Hristo Botev was a Bulgarian poet and revolutionary who is recognized as an iconic revolutionary amongst the 19th century Post-Liberation intellectuals throughout Bulgaria and the surrounding area. In his home country of Bulgaria he is considered a national hero, as well as a genius and ideologist. From his beginnings as the son of a teacher, to his early death fighting for Bulgarian freedom against the Ottoman Empire, he cemented his place in history in his home country. He was primarily a self-educated man, reading classics from Russian authors, which led to his mastery of the ideas behind Russian democracy. His education, as well as the philosophies passed on to him from his father helped to create the man who inspired others to fight for freedom. After being exiled from his home country, he developed contcts with other prominent Bulgarian nationalists and historical figures, including Vasil Levski, Lyuben Karavelov, Stefan Stambolov and Panayot Hitov. Each of these men played a key role in the fight for Bulgarian freedom. Botev utilized his skill at writing poetry and his work as an editor at several newspapers as a tool to rally the people in his home country to fight against the subjugation of the Ottoman Empire.
Childhood & Early Life
Born Hristo Botyov Petkov on January 6, 1848, he was the first of seven children born to Botyo Petkov and his wife Ivanka. His father was a teacher and significant contributor during the ‘Bulgarian National Revival’.
Through his father’s involvement in the ‘National Revival’, Botev developed a love for freedom which influenced him his entire life and impacted his revolutionary ideology.
He received his elementary education in his hometown of Kalofer, Bulgaria. Upon completion of his early studies he was sent to Odessa for high school.
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He left school in 1865 and taught in Odessa for two years. During this period his ties to the Russian revolutionary movement and his political views began to form.
In 1867 he returned to Kalofer to teach in place of his ill father. In May he made a public speech against the Ottoman authorities, which led to his exile and move to Romania seeking asylum.
His first poem ‘To My Mother’ was published in 1867 in the newspaper ‘Gada’. He continued to write poetry, work as an editor for newspapers, and in 1868 his poem ‘To My Brother’ was published.
From 1869 to 1871 he worked as a teacher in Bessarabia while keeping close ties with the revolutionary movement. During this period he published several poems, including ‘To My First Love’, and ‘Struggle’. In 1871 he became the editor of the newspaper ‘World of the Bulgarian Emigrants’.
Between 1871 and 1873, he was briefly imprisoned because of affiliation with revolutionary leaders. While in prison, he worked for ‘Liberty’, a newspaper edited by revolutionary and fellow Bulgarian writer Lyuben Karavelov.
Botev’s friend and insurgency leader Vasil Levski was captured and executed in 1873 by the Ottomans. His death greatly affected those within the revolutionary movement, and led to the rise of Botev’s as military leader.
September of 1875 saw the unsuccessful ‘Stara Zagora Uprising’. A few months later in 1876, the rebels organized a group to cross the Danube and take part in another uprising.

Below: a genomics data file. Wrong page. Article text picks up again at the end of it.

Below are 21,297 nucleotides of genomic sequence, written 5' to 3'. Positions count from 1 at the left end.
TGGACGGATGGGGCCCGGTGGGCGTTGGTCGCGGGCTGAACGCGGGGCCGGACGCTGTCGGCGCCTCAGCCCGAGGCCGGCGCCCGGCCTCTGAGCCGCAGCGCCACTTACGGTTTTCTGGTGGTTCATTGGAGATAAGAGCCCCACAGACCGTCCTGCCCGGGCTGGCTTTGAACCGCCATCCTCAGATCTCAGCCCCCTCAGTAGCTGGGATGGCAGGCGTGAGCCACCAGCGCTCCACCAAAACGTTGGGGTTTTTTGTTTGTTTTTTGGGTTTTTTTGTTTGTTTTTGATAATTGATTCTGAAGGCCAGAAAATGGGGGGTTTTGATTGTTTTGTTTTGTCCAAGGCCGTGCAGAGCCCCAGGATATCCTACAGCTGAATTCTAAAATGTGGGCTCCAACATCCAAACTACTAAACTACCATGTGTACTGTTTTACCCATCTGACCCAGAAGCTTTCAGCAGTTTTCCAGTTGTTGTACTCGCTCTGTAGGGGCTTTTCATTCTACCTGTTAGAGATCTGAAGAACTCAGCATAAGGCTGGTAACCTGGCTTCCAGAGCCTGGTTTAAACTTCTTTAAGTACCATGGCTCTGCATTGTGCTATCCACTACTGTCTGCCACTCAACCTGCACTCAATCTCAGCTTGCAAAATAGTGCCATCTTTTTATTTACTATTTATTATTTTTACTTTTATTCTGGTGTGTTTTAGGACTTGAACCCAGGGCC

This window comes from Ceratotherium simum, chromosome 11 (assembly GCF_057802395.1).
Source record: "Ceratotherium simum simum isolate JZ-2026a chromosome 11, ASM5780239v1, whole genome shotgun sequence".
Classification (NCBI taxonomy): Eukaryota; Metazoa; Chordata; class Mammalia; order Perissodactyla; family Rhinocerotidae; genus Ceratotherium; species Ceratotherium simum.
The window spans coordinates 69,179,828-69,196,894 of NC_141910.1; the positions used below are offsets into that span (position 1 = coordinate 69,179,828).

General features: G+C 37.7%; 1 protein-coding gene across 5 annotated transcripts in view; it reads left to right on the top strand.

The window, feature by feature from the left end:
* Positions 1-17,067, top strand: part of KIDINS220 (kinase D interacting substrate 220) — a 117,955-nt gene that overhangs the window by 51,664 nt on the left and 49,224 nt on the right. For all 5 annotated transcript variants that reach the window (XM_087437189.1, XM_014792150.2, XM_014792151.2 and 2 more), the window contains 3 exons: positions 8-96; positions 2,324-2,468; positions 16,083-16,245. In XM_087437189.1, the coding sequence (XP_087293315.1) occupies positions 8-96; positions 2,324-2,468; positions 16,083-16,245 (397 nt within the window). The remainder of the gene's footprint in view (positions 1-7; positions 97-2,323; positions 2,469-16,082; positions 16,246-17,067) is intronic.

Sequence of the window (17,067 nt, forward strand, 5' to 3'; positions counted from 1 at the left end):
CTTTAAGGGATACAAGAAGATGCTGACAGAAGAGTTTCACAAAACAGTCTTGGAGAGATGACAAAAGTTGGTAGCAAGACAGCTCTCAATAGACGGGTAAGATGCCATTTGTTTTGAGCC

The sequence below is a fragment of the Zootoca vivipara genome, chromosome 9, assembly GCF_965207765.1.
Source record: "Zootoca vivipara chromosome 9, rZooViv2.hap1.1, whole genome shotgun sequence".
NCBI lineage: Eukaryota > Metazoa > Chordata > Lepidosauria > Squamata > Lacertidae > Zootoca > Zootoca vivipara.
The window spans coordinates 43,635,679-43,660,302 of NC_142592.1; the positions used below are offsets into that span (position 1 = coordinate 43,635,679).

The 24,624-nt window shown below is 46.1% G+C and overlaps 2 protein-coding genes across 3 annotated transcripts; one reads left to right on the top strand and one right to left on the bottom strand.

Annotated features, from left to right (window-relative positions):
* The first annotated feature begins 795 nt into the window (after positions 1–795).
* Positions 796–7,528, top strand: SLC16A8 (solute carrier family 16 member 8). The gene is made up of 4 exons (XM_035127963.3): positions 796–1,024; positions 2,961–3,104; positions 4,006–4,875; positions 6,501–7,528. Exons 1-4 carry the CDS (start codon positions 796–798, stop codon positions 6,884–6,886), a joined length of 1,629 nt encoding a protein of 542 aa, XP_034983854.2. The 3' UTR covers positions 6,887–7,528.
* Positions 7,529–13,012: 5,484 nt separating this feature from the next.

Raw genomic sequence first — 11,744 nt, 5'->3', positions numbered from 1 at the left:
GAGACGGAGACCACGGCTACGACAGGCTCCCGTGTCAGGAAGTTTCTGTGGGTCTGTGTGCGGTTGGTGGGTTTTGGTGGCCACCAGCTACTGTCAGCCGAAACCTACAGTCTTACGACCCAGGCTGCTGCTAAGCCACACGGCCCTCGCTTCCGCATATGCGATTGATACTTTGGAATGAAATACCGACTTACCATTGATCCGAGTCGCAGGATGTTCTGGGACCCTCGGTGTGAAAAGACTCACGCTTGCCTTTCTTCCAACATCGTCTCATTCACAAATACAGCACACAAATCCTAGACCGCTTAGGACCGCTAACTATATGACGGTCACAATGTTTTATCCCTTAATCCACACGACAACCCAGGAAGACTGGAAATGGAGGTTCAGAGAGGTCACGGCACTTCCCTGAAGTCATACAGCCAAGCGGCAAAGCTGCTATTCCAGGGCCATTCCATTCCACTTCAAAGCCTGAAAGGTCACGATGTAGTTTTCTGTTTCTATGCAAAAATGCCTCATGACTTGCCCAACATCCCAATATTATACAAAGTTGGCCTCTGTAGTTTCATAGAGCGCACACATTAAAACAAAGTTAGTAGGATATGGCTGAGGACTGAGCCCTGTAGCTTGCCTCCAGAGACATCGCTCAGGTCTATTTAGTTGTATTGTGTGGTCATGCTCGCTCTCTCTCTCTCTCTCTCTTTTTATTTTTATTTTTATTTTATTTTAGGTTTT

During May of 1876, the rebel group engaged in multiple skirmishes throughout the Vratza Mountains. On May 20, 1876, an Ottoman sharpshooter hit the leader in the chest, killing him and leaving his men lacking the morale to continue fighting.
In 1873 he worked on the satiric newspaper ‘Alarm Clock’ and published political fiction aimed at wealthy Bulgarians. He continued to write poetry with themes such as revolutionary zeal and freedom, with two of his more famous poems being, ‘In the Tavern’ and ‘My Prayer’.
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1875 saw the publication of a book titled ‘Songs and Poems’, which reflected the sentiments of poor people filled with revolutionary ideas and the struggle for freedom.
In 1875 Botev was elected president of the ‘Bulgarian Central Revolutionary Committee’, which had the task of preparing rebels for future uprisings against Ottoman rule.
Awards & Achievements
Since his death, many streets, cities and landmarks have been named after the revolutionary, including ‘Botev Point’, ‘Botev Peak’, and ‘Botevgrad’.
May 14, 1961 saw the inauguration of 'Hristo Botev Stadium’, a football stadium in Plovdiv, Bulgaria, and home to the ‘PFC Botev Plovdiv’.
Established in 1972, the ‘International Botev Prize’ is an award acknowledging individuals with significant accomplishments in literature.
Personal Life & Legacy
Botev was introduced to the ideologies of Russian revolutionaries at an early age. He was a self-educated man who extensively studied the concepts behind communist ideology. Propaganda of the latter half of the 20th century painted him as a pioneer specifically because of his ties to communism.
In 1875 he married a widow, Veneta Vezireva who had a son from her earlier marriage. On April 13, 1876, she gave birth to his only child, a daughter named Ivanka.
Each year at noon on June 2, air raid sirens sound for a full minute in honor of his dedicated fight for Bulgarian freedom.
A granite rock marks the place where he was killed and includes an inscription which reads “Your prophecy has come true – you live on!”
The city of Kalofer, his family home, has a museum dedicated to the national hero, which preserves and displays his personal belongings, as well as works of art and publications.